4. Reduce bathing if necessary.
If you suspect frequent bathing is the culprit behind your dog’s dry and itchy skin, simply reducing the number of times you bathe them should fix the problem.
If you can’t reduce the number of times your dog is bathed, you might consider switching to a gentler dog shampoo. This may reduce irritation and improve your dog’s dry, flaky skin.
5. Get a humidifier.
Especially during those dry winter months, a good humidifier can make a world of difference in your dog’s skin.
This doesn’t just apply to dogs. Using a humidifier can help your entire family maintain good skin health in those chilly winter months.
6. Supplement with Omega-3 fish oil.
Omega-3s (often called “fish oil”) are a great way to help your dog fight dry, flaky skin from the inside out.
For dogs with allergies, omega-3s help fight the inflammation that leads to those dry skin outbreaks. It also can help reduce allergy symptoms overall.
If your dog’s dry skin is caused by infections or other medical issues, omega-3s can offer support there, too, since they strengthen your dog’s immune system.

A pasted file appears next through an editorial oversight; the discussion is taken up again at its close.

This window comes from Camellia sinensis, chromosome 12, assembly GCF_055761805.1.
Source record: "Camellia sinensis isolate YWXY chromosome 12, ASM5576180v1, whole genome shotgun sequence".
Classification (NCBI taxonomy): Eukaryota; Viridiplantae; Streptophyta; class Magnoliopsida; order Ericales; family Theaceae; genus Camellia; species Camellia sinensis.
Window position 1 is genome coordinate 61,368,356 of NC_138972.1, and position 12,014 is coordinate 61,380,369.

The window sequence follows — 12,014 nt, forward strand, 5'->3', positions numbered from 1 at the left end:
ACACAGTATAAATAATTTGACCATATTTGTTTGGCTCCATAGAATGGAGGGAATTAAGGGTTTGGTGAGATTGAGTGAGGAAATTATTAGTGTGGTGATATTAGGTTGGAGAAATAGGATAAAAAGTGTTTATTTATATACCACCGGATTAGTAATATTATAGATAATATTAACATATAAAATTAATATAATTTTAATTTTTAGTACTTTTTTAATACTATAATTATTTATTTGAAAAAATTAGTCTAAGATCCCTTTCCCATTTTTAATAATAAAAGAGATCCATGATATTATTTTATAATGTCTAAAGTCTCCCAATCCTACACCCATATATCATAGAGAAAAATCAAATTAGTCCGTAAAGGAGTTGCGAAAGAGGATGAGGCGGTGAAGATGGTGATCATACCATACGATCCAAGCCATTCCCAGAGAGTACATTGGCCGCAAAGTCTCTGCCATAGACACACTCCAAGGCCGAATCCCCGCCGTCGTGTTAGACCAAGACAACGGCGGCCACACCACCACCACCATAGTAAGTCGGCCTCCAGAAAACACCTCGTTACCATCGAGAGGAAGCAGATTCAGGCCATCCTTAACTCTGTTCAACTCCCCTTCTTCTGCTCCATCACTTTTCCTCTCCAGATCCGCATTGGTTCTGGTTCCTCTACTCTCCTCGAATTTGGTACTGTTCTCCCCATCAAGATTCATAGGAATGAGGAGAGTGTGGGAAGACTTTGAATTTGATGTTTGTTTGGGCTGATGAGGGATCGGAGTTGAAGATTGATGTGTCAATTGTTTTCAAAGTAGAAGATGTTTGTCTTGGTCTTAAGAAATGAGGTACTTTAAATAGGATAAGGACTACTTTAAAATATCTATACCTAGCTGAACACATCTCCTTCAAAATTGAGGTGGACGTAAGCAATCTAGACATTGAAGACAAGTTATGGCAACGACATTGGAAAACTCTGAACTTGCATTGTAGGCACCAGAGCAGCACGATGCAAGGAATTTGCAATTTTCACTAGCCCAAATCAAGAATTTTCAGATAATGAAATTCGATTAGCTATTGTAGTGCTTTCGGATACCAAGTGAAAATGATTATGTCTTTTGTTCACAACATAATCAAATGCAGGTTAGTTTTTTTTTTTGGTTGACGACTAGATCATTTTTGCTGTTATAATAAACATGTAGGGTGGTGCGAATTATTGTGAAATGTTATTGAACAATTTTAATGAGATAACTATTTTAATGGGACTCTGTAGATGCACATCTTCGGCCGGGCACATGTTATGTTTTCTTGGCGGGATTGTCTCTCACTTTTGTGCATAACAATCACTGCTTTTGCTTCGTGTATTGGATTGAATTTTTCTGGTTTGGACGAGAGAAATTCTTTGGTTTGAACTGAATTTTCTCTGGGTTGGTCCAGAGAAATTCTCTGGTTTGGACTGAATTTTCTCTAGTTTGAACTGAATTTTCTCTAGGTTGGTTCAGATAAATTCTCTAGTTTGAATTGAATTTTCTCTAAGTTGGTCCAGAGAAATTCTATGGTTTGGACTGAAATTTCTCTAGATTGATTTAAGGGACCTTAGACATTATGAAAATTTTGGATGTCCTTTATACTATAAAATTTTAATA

Even for dry, flaky skin caused by things like low humidity or breed-specific problems, omega-3s can help. They promote a shiny, healthy coat and skin in dogs regardless of any other factors.
It’s important to note that while many dog foods do contain omega-3s, they are typically very processed and exposed to high heat. This makes them rancid and far less effective. Getting a quality omega-3 supplement is key – they’re not all created equal!
We’re especially proud of our Omega-3 supplement because it has several qualities that set it apart from other omega-3 supplements.
Our Omega-3 fish oil comes from small, wild-caught, cold-water fish that are low in the food chain, which means they are less contaminated with dangerous heavy metals.
Our Omega-3 also comes in a powdered form, not a messy oil, so it’s easy to add to your dog’s food and stays fresh longer. Also, powdered Omega-3s can safely be given to dogs who don’t do well with oils or suffer from pancreatitis or similar conditions.
The Final Woof
Seeing our dogs suffer from dry, flaky skin is upsetting, but fortunately, there are many things we can do to help them. From reducing allergens to protecting them from parasites to supplementing their diet with a healthy supplement such as our Omega-3, we can make sure our dogs live a happy, healthy, itch-free life.
Would you like to find what supplements for skin, allergies, or overall health would work best for your dog? Then take our FREE quiz!